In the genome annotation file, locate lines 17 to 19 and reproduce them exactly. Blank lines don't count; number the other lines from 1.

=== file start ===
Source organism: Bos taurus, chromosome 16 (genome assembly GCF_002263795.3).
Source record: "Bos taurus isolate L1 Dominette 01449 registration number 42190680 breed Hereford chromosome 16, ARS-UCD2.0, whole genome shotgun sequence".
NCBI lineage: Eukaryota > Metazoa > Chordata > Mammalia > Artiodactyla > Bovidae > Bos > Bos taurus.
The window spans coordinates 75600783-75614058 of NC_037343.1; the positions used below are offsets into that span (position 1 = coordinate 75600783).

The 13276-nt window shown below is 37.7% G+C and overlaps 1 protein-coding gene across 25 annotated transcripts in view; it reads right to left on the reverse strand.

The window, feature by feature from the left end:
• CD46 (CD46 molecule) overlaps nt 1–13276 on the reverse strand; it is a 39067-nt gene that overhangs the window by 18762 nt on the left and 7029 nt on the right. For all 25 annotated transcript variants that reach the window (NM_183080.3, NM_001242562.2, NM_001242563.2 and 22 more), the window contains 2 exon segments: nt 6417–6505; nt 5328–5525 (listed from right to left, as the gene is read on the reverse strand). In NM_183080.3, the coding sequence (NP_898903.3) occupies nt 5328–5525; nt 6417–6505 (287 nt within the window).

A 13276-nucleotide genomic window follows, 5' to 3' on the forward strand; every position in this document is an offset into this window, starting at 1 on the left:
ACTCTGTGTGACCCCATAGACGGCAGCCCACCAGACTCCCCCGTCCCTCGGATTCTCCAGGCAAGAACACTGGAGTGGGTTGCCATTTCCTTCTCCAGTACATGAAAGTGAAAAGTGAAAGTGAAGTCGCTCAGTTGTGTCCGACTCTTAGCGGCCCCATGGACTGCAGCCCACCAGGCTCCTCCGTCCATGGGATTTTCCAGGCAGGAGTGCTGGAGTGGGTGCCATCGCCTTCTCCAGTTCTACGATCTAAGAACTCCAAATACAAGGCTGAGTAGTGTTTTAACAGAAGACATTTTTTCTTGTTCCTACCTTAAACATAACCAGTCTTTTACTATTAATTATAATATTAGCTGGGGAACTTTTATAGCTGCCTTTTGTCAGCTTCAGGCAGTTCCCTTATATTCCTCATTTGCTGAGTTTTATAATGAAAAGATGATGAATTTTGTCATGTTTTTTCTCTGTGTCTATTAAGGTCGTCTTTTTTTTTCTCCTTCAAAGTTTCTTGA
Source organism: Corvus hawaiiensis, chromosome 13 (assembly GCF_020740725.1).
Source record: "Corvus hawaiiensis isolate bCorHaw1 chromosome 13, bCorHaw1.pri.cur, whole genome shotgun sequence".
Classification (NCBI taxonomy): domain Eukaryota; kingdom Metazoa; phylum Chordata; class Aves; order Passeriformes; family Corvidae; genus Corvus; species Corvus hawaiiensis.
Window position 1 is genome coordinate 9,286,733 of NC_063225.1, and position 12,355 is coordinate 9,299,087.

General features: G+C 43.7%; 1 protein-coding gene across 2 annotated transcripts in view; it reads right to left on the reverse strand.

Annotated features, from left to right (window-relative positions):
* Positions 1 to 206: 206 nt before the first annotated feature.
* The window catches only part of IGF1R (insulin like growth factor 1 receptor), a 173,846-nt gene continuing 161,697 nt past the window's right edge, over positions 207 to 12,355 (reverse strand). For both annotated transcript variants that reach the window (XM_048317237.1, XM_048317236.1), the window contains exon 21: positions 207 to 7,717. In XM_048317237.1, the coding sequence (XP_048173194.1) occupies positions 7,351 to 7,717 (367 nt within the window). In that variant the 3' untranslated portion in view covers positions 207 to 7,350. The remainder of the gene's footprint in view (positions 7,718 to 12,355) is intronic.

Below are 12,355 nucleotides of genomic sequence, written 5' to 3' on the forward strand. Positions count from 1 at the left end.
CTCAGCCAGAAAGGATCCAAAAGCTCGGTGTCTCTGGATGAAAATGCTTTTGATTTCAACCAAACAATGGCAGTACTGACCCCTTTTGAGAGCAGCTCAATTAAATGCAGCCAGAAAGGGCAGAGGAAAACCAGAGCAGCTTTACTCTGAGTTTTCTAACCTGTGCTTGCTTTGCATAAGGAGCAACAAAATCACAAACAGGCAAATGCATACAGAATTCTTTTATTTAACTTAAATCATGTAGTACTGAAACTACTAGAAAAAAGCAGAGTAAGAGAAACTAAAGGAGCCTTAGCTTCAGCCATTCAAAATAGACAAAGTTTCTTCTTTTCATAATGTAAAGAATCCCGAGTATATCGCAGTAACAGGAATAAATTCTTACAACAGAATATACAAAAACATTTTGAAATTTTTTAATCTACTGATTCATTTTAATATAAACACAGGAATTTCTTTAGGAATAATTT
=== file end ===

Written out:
* The window catches only part of IGF1R (insulin like growth factor 1 receptor), a 173,846-nt gene continuing 161,697 nt past the window's right edge, over positions 207 to 12,355 (reverse strand). For both annotated transcript variants that reach the window (XM_048317237.1, XM_048317236.1), the window contains exon 21: positions 207 to 7,717. In XM_048317237.1, the coding sequence (XP_048173194.1) occupies positions 7,351 to 7,717 (367 nt within the window). In that variant the 3' untranslated portion in view covers positions 207 to 7,350. The remainder of the gene's footprint in view (positions 7,718 to 12,355) is intronic.

Below are 12,355 nucleotides of genomic sequence, written 5' to 3' on the forward strand. Positions count from 1 at the left end.
CTCAGCCAGAAAGGATCCAAAAGCTCGGTGTCTCTGGATGAAAATGCTTTTGATTTCAACCAAACAATGGCAGTACTGACCCCTTTTGAGAGCAGCTCAATTAAATGCAGCCAGAAAGGGCAGAGGAAAACCAGAGCAGCTTTACTCTGAGTTTTCTAACCTGTGCTTGCTTTGCATAAGGAGCAACAAAATCACAAACAGGCAAATGCATACAGAATTCTTTTATTTAACTTAAATCATGTAGTACTGAAACTACTAGAAAAAAGCAGAGTAAGAGAAACTAAAGGAGCCTTAGCTTCAGCCATTCAAAATAGACAAAGTTTCTTCTTTTCATAATGTAAAGAATCCCGAGTATATCGCAGTAACAGGAATAAATTCTTACAACAGAATATACAAAAACATTTTGAAATTTTTTAATCTACTGATTCATTTTAATATAAACACAGGAATTTCTTTAGGAATAATTT